Mark Grotjahn, Untitled (Capri 53.57), 2020 © Mark Grotjahn
Duane Hanson, Taryn Simon, Jeff Wall
Thursday, August 20, 2020, 5pm EDT
Join Gagosian for a trio of online presentations to learn about the ways Duane Hanson, Taryn Simon, and Jeff Wall approach photography as a generative practice and notions of truth and reality. Andy Avini will explain how Hanson’s figures take on new meaning in a photographic context, Louise Neri will speak about the intersection of photography in Simon’s multidisciplinary practice, and Graham Dalik will discuss how Wall changes photography’s relationship to truth through influence from other art forms. To join, register at zoom.us.
Jeff Wall, Pawnshop, 2009 © Jeff Wall
All for the Hall
August 8–December 31, 2020
Guild Hall, East Hampton, New York
Renowned American artist Robert Longo has mobilized sixty artists to donate artworks for a special benefit exhibition with all proceeds supporting Guild Hall, the historic multidisciplinary center that has for decades served the artist community of Long Island’s East End. In response to the ongoing impact of the covid-19 pandemic, All for the Hall includes painting, sculpture, photography, and new site-responsive installations. Work by Cindy Sherman and Taryn Simon is included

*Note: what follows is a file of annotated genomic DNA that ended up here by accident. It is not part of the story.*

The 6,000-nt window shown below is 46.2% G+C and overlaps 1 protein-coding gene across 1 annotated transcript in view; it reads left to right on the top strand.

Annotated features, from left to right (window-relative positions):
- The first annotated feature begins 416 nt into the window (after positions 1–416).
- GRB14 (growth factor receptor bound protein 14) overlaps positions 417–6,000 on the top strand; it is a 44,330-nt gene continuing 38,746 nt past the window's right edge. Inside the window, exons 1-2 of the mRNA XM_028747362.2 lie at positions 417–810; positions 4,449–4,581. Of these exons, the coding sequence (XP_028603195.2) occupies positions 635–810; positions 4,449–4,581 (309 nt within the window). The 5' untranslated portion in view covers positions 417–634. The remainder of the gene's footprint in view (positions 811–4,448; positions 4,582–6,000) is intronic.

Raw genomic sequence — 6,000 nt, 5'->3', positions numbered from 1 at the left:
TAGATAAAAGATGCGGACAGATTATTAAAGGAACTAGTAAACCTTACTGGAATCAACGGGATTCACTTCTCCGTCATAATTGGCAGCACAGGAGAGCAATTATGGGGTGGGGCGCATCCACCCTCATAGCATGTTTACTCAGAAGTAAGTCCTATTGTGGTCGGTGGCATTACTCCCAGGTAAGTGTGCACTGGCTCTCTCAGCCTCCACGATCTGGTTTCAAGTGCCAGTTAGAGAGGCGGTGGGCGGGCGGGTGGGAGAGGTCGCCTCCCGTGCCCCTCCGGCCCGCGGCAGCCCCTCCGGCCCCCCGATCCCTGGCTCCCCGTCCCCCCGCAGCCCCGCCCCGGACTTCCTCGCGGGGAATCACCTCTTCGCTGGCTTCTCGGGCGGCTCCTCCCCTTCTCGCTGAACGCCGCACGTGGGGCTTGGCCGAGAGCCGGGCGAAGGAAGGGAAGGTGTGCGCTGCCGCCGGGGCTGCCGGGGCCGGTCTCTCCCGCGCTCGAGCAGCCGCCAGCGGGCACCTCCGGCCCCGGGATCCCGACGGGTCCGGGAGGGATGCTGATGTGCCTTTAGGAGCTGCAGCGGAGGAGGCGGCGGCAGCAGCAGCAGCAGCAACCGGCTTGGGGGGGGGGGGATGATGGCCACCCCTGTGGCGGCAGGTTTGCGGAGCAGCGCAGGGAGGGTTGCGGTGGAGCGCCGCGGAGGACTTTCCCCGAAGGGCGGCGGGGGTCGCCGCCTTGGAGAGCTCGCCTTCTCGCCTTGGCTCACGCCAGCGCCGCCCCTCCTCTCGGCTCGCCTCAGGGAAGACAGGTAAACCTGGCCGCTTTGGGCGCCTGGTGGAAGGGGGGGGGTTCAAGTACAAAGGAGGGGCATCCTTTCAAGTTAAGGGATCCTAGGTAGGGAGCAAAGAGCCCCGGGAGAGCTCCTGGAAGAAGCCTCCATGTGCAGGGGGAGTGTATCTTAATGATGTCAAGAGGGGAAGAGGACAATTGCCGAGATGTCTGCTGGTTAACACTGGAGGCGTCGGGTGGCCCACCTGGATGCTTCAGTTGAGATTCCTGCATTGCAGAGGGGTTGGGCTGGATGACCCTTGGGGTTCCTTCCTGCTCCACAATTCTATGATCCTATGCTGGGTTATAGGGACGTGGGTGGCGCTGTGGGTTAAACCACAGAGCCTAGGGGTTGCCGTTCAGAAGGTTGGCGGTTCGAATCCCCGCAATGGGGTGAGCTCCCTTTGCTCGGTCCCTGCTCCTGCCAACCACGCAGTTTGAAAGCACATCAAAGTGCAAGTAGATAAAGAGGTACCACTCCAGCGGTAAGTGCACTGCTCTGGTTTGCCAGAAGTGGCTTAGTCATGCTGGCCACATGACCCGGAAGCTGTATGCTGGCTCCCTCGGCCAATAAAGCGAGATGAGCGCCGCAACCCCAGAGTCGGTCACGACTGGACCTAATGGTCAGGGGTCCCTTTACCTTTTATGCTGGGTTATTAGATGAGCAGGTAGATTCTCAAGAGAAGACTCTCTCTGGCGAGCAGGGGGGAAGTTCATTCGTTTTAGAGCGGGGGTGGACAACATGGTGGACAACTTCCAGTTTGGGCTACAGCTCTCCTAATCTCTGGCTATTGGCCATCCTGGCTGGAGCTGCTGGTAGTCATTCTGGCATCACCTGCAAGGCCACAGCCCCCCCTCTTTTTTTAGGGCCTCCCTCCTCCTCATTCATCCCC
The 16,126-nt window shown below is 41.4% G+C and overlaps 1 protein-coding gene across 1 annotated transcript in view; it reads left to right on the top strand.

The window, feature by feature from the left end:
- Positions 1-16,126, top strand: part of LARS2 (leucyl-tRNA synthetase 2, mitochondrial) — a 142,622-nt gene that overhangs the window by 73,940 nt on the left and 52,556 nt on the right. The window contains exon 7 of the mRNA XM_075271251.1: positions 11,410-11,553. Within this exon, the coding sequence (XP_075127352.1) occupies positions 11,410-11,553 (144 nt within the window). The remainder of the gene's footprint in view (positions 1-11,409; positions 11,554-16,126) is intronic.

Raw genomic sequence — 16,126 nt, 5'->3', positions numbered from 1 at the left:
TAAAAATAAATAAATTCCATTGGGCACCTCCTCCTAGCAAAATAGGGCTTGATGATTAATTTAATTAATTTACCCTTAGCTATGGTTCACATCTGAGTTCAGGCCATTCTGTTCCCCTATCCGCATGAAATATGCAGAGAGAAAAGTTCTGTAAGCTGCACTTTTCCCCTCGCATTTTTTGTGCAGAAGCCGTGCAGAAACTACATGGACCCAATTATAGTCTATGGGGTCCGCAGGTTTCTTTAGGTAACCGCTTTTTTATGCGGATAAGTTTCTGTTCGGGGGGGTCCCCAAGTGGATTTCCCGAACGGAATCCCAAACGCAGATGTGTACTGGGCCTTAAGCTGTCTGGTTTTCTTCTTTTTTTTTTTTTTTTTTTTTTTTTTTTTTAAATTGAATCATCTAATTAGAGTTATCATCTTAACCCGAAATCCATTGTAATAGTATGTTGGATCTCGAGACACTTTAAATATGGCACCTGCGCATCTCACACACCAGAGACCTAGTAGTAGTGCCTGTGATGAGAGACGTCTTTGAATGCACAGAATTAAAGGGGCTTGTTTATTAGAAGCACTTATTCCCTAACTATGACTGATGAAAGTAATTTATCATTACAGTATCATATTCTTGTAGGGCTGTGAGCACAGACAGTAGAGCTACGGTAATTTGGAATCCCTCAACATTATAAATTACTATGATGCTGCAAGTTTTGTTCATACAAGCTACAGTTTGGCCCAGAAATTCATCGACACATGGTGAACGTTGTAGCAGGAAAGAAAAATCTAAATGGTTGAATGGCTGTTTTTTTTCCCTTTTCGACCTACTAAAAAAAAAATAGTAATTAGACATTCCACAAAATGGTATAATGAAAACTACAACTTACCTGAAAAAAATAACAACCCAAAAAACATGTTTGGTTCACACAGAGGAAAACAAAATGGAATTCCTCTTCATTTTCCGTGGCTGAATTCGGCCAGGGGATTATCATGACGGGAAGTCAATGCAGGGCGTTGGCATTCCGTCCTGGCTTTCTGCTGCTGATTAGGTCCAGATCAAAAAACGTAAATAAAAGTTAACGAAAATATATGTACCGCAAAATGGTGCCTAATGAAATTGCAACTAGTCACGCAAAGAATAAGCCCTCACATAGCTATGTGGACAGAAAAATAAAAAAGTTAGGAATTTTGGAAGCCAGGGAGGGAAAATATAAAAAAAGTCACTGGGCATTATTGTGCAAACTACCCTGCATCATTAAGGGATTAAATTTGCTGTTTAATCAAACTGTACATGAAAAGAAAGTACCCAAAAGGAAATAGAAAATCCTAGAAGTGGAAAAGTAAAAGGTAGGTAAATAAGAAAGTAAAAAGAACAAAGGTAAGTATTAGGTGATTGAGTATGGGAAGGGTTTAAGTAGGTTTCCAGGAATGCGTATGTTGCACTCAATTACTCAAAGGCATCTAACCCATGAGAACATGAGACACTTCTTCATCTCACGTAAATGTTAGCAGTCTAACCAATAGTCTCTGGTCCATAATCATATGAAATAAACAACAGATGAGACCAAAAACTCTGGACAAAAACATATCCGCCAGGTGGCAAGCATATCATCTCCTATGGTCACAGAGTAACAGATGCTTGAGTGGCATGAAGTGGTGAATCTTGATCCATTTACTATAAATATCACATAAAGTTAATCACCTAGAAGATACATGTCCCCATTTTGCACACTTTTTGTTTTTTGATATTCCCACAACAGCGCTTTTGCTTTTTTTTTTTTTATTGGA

Taryn Simon, Brazil, from the series Birds of the West Indies, 2014 © Taryn Simon
Opening this Week
An American Index
March 2–May 30, 2021
Louisiana Museum of Modern Art, Humlebaek, Denmark
The Louisiana Museum of Modern Art is presenting the entirety of Taryn Simon’s photographic series An American Index of the Hidden and Unfamiliar (2007), recently acquired for its collection. Documenting in photography and text objects, sites, and spaces that remain inaccessible or unknown to the American public, this incisive body of work offers a unique and unsettling portrait of the United States through the lenses of science, religion, medicine, entertainment, security, and politics.